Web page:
Generic Conjoint

Generic conjoint is the most common type of discrete choice experiments. Technically known as choice-based generic/unlabelled conjoint design, it is used for:

  • Feature selection for new or revamped products.
  • Marginal willingness to pay for specific features relative to other features.
  • Pricing your product, particularly in commoditised markets, where product characteristics do not vary substantially by brand or SKU.
  • Testing branding, packaging and advertising claims.

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Relative importance of attributes

(do people care about price, data, international calls, or text messages?) estimates how important each attribute is relative to the other attributes in customers’ decision-making process. For example, imagine you are investigating price (specifically $30, $50, or $70 per month) and SMS inclusion (300 messages or Unlimited) for mobile phone plans. If the variation in price sways customers three times as much as variations across SMS inclusions, the relative importance score of price will be thrice as high as that of SMS inclusion.

Relative value by levels

(is 300 min of international calls much better than 90 min?)

Each level of each attribute is also scored for its performance in customers’ decision-making. For example, if low price ($30/mo) is seen favourably (relative to the other pricing options), it will show as positive. High price ($70/mo) can be least favourite and will be showing up as negative, while moderate price ($50/mo) can be in the middle showing as either low positive or low negative. The sign of the performance score of each attribute is only relative to the other options respondents faced: $70/mo can be negative when compared with $30/mo and $50/mo, but might show up as positive relative to $90/mo.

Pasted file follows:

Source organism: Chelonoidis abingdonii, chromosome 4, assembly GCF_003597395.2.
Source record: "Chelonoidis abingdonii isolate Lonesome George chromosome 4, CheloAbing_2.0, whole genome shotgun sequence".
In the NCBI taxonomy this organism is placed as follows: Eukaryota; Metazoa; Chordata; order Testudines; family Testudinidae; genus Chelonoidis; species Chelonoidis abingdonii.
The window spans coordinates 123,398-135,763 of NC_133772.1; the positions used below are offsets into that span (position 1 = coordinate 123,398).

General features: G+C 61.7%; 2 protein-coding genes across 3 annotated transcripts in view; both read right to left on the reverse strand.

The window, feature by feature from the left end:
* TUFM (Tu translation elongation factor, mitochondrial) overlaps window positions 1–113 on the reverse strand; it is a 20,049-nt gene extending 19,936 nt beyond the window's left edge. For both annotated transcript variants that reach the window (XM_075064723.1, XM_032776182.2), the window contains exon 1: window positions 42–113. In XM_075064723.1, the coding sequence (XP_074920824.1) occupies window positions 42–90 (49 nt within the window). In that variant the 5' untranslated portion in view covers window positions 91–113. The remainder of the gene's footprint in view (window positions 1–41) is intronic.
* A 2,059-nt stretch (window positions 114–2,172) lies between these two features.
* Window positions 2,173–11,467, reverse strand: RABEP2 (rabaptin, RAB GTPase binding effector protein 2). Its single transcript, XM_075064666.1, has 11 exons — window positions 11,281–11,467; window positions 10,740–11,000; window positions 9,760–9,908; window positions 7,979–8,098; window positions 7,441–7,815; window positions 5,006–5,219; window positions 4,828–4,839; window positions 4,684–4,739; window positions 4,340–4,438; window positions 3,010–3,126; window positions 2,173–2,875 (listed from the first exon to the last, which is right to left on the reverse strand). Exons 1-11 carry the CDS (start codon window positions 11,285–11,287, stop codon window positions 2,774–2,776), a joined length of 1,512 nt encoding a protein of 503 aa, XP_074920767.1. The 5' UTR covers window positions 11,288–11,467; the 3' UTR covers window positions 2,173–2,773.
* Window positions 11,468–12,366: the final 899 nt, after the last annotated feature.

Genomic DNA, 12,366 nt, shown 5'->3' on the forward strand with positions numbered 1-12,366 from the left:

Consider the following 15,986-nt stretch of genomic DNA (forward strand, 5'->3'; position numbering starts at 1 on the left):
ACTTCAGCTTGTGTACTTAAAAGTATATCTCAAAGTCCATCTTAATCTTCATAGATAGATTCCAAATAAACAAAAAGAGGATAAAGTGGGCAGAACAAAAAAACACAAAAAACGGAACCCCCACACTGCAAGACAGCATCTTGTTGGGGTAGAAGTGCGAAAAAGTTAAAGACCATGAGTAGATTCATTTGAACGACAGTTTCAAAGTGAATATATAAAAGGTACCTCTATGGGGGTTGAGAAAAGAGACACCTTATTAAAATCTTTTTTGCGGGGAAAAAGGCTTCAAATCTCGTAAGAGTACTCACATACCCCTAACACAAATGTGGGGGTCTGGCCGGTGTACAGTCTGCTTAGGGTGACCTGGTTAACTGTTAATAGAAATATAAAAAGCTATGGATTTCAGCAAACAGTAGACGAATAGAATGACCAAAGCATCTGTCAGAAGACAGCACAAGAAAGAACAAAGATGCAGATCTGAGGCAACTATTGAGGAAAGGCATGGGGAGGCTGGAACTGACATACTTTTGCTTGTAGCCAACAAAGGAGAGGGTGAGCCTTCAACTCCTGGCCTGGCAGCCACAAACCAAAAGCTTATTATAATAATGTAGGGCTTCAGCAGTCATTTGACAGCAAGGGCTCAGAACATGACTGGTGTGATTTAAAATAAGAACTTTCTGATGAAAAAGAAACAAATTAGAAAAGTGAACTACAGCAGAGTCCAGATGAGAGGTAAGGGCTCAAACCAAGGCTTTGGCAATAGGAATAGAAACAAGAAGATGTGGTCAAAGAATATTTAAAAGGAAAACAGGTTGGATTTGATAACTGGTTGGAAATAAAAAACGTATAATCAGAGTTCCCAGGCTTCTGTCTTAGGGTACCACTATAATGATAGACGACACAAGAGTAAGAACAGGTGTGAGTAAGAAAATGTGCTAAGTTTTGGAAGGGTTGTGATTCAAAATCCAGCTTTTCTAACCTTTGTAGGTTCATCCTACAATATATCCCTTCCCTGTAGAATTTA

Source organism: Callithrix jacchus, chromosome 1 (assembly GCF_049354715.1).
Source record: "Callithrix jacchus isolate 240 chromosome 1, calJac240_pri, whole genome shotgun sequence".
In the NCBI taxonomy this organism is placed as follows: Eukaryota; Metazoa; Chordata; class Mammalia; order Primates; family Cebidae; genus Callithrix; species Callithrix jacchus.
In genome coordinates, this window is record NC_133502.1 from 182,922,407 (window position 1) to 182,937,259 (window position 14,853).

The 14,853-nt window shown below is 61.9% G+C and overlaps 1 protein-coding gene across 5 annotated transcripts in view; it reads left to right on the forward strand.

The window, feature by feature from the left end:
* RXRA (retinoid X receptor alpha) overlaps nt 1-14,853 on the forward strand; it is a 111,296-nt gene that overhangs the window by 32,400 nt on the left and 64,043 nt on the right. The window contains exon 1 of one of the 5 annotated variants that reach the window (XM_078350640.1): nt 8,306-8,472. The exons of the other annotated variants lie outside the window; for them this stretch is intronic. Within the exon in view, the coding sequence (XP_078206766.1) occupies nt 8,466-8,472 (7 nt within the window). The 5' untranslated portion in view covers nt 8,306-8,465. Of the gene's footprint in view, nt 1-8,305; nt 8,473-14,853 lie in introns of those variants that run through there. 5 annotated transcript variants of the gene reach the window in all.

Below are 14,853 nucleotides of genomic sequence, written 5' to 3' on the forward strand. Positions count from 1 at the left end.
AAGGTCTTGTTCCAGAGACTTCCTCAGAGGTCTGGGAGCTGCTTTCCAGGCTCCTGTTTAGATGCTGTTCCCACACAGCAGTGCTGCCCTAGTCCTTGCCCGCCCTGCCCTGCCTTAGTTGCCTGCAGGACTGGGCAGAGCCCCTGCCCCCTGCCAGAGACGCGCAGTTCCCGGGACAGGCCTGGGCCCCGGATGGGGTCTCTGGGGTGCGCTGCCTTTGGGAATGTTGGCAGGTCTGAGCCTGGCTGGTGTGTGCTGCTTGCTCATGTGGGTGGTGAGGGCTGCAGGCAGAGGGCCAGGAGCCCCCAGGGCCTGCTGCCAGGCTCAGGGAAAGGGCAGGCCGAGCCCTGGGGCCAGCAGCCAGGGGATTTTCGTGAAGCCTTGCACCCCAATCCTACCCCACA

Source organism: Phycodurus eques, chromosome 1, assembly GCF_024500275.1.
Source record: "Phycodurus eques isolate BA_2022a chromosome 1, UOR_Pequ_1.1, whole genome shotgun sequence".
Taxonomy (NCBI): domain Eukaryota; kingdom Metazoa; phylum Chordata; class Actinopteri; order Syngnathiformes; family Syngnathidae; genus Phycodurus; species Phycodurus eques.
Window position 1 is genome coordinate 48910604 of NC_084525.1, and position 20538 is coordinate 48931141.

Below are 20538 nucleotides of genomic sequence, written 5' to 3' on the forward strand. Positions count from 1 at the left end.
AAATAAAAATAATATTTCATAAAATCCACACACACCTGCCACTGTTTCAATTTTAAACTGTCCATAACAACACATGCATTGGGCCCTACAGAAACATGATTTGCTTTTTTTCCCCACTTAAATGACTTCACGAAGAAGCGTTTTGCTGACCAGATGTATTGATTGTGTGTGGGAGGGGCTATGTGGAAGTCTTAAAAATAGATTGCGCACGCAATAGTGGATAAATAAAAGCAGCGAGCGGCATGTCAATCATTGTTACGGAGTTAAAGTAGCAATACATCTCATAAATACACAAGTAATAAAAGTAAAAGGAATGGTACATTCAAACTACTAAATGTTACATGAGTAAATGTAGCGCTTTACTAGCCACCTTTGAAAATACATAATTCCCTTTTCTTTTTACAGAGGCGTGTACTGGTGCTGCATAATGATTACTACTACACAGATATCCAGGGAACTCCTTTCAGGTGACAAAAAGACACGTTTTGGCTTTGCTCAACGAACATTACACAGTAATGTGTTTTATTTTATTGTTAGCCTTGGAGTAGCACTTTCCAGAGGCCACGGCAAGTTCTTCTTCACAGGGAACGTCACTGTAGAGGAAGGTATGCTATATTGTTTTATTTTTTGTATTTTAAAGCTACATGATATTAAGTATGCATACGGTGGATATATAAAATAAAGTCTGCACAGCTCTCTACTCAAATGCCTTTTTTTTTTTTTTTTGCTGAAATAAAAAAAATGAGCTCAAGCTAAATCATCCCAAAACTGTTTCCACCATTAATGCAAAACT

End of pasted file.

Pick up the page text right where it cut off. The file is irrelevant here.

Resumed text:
Marginal willingness to pay

(how much are they willing to pay for a feature)

For experiments where one of the attributes is price, will calculate how much each of the levels is worth to customers. For example, inclusion of unlimited text messages (as opposed to the ‘baseline’ of 300 messages per month) can be shown to be as effective in increasing buyers’ uptake as lowering the price by $14. Thus, marginal willingness to pay is about substitution of a feature for a price change.

Share of preference simulation

Share of preference simulation

(estimate share of preference based on customers' revealed preferences)

You can run "what-if" scenarios to see how consumers will behave if you change features of your product. Learn more about preference share scenario modelling.

Ranked list of product constructs

Ranked list of product constructs

(list all possible level combinations and rank them by customers' preference) forms the complete list of product constructs using all possible combinations of levels. They are ranked them based on the relative performance of the levels that they combine. This module allows you to find the best product construct that your customers will prefer over others.

Segmentation example: Segment 1 (~27%) cares more about SMS, segment 2 (~73%) care more about data. Both are price-conscious.

Segmentation of the market

(find out how preferences differ between segments)

With, you can split your reports into various segments using the information collected automatically by our system, respondents' answers to additional questions (for example, multiple choice), or GET variables. For each segment, we provide the same detailed analytics as described above.